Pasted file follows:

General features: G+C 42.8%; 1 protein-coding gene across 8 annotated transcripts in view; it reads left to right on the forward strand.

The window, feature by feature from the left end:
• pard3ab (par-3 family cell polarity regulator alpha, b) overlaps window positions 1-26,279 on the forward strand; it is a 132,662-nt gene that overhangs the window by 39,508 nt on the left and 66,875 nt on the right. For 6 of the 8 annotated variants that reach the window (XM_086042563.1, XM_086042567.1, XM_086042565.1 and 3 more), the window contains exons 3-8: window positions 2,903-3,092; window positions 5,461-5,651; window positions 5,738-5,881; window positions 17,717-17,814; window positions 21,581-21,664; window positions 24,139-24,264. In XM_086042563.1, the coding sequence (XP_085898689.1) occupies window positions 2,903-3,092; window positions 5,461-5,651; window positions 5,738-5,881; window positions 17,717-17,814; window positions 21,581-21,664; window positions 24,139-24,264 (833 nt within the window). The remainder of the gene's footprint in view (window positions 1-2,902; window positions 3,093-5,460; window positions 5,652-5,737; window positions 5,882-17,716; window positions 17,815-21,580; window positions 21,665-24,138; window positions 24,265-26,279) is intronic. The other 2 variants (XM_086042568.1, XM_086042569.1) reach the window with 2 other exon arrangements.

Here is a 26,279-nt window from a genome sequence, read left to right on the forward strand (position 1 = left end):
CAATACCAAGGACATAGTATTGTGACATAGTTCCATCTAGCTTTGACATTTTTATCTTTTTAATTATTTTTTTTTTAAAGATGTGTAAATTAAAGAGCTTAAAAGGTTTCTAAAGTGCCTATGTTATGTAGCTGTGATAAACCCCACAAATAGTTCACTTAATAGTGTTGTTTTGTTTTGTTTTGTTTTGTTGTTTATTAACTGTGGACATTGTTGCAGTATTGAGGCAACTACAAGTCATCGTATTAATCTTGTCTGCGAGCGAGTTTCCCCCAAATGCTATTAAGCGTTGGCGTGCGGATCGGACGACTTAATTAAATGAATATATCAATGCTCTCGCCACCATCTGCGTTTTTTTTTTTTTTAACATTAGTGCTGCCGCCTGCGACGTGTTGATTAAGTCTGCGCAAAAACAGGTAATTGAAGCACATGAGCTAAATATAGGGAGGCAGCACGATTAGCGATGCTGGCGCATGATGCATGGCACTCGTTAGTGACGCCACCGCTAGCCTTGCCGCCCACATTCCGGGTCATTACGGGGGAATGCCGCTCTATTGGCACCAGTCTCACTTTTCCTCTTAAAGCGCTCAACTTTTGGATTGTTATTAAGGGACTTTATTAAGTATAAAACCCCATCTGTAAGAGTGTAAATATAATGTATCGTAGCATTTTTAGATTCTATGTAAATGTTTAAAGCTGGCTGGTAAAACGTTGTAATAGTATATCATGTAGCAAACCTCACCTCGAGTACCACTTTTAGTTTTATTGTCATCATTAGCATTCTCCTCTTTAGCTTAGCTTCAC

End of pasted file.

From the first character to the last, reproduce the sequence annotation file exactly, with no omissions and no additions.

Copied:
General features: G+C 42.8%; 1 protein-coding gene across 8 annotated transcripts in view; it reads left to right on the forward strand.

The window, feature by feature from the left end:
• pard3ab (par-3 family cell polarity regulator alpha, b) overlaps window positions 1-26,279 on the forward strand; it is a 132,662-nt gene that overhangs the window by 39,508 nt on the left and 66,875 nt on the right. For 6 of the 8 annotated variants that reach the window (XM_086042563.1, XM_086042567.1, XM_086042565.1 and 3 more), the window contains exons 3-8: window positions 2,903-3,092; window positions 5,461-5,651; window positions 5,738-5,881; window positions 17,717-17,814; window positions 21,581-21,664; window positions 24,139-24,264. In XM_086042563.1, the coding sequence (XP_085898689.1) occupies window positions 2,903-3,092; window positions 5,461-5,651; window positions 5,738-5,881; window positions 17,717-17,814; window positions 21,581-21,664; window positions 24,139-24,264 (833 nt within the window). The remainder of the gene's footprint in view (window positions 1-2,902; window positions 3,093-5,460; window positions 5,652-5,737; window positions 5,882-17,716; window positions 17,815-21,580; window positions 21,665-24,138; window positions 24,265-26,279) is intronic. The other 2 variants (XM_086042568.1, XM_086042569.1) reach the window with 2 other exon arrangements.

Here is a 26,279-nt window from a genome sequence, read left to right on the forward strand (position 1 = left end):
CAATACCAAGGACATAGTATTGTGACATAGTTCCATCTAGCTTTGACATTTTTATCTTTTTAATTATTTTTTTTTTAAAGATGTGTAAATTAAAGAGCTTAAAAGGTTTCTAAAGTGCCTATGTTATGTAGCTGTGATAAACCCCACAAATAGTTCACTTAATAGTGTTGTTTTGTTTTGTTTTGTTTTGTTGTTTATTAACTGTGGACATTGTTGCAGTATTGAGGCAACTACAAGTCATCGTATTAATCTTGTCTGCGAGCGAGTTTCCCCCAAATGCTATTAAGCGTTGGCGTGCGGATCGGACGACTTAATTAAATGAATATATCAATGCTCTCGCCACCATCTGCGTTTTTTTTTTTTTTAACATTAGTGCTGCCGCCTGCGACGTGTTGATTAAGTCTGCGCAAAAACAGGTAATTGAAGCACATGAGCTAAATATAGGGAGGCAGCACGATTAGCGATGCTGGCGCATGATGCATGGCACTCGTTAGTGACGCCACCGCTAGCCTTGCCGCCCACATTCCGGGTCATTACGGGGGAATGCCGCTCTATTGGCACCAGTCTCACTTTTCCTCTTAAAGCGCTCAACTTTTGGATTGTTATTAAGGGACTTTATTAAGTATAAAACCCCATCTGTAAGAGTGTAAATATAATGTATCGTAGCATTTTTAGATTCTATGTAAATGTTTAAAGCTGGCTGGTAAAACGTTGTAATAGTATATCATGTAGCAAACCTCACCTCGAGTACCACTTTTAGTTTTATTGTCATCATTAGCATTCTCCTCTTTAGCTTAGCTTCAC